What IT budgeting is preferred: CapEx or OpEx?

With the rise of hyperconvergence and cloud computing, we see many organizations shifting expenses to a OpEx model.

From an income tax perspective, business typically prefer OpEx to CapEx when it comes to IT budgeting and expenditures.  For example, rather then buy servers and tablets outright, a business may prefer to lease it from a vendor for 3 years with a low monthly payment.  This is because buying equipment is a capital expense.  So even though the company pays for the equipment up front, it can only deduct a small portion of the expense in that year.

On the other hand, the entire amount of the lease which is consisted an operating expense because it is an expense takes place day to day, can rightfully be deducted because the cash was spent that year.

The advantage of being able to debut expense is that it reduces income tax, which is levied on net income.  Another advantage is the time value of money i.e., if your cost of capital is 5% then saving $100.00 in taxes this year is better than saving $104.00 in taxes next year.

However, taxes may not be the only consideration.  If a public company wants to boost its earnings and book value, it may opt to make a capital expense and only deduct a small portion of it as an expense.  This will result in a higher value of assets on its balance sheet as well as a higher net income that it can report to investors.

Also, in the pursuit of maintaining a lean balance sheet with optimum cash flow, boards are cutting back on new CapEx, opting wherever possible to fund projects with  OpEx instead.  One reason for this is the rapid changes in technology.  For example, new servers run faster, use less energy and lowers your maintenance cost.  It doesn't make sense to sink money into equipment that is surpassed by the next model in 18 to 24 months.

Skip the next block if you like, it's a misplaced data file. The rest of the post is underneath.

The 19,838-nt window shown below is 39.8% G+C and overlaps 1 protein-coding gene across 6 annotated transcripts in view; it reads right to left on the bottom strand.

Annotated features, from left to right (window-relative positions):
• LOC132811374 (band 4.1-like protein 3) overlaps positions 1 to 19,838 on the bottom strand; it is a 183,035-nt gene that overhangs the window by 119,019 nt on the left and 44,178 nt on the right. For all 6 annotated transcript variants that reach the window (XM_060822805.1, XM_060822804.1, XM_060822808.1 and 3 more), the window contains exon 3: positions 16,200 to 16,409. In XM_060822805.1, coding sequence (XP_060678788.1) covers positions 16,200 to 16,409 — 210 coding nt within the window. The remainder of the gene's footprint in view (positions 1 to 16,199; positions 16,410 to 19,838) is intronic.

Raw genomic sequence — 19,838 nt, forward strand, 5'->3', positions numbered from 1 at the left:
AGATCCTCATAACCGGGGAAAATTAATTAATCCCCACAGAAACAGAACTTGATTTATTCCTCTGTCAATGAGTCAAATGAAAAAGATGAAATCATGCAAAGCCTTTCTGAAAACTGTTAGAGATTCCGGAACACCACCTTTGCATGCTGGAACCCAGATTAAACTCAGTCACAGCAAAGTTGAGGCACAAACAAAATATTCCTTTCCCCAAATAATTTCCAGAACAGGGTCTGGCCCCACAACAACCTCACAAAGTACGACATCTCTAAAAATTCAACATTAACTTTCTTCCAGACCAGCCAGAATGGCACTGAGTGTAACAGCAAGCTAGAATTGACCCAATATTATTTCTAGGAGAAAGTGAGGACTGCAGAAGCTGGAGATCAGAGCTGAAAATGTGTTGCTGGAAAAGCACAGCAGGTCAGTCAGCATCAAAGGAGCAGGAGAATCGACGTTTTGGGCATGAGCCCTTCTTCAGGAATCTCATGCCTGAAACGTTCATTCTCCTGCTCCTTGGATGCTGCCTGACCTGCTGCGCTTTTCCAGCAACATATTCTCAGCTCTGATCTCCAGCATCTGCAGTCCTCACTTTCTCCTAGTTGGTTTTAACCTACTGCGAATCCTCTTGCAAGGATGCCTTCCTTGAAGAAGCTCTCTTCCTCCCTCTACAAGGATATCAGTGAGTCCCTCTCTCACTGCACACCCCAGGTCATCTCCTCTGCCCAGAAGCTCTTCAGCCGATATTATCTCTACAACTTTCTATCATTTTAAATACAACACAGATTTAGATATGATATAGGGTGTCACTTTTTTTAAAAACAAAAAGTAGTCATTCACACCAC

Organization usually want to direct direct their investments toward revenue generating activities.  This is why organizations prefer to lease rather than purchase and not tie up capital.  G/S Solutions offers 3 types of leases:

  1. IT Refresh Lease – this is a lease where G/S Solutions allow clients to stay current on technology.  This type of lease is typically treated as a reoccurring monthly expense over the life of the lease and includes the flexibility to return, extend or purchase equipment on a system by system basis at the end of the lease.
  2. Operating Lease – This lease allows clients to lease equipment and will little impact on cash flow.  An operating lease is not capitalized; it is accounted for as a rental expense in what is known as “off balance sheet financing.” For our clients, the asset being leased is accounted for as an asset and is depreciated as such.
  3. G/S Custom Lease – We write our own leases, therefore, we can develop a lease to fit your current or future needs.  For example, a client may need to be billed quarterly not monthly or the lease needs to include both software and hardware.  We have the flexibility to write the lease to satisfy our client business needs.




Article Name
What IT budgeting is preferred: CapEx or OpEx?
From an income tax perspective, business typically prefer OpEx to CapEx when it comes to IT budgeting and expenditures. In this article we explain why.

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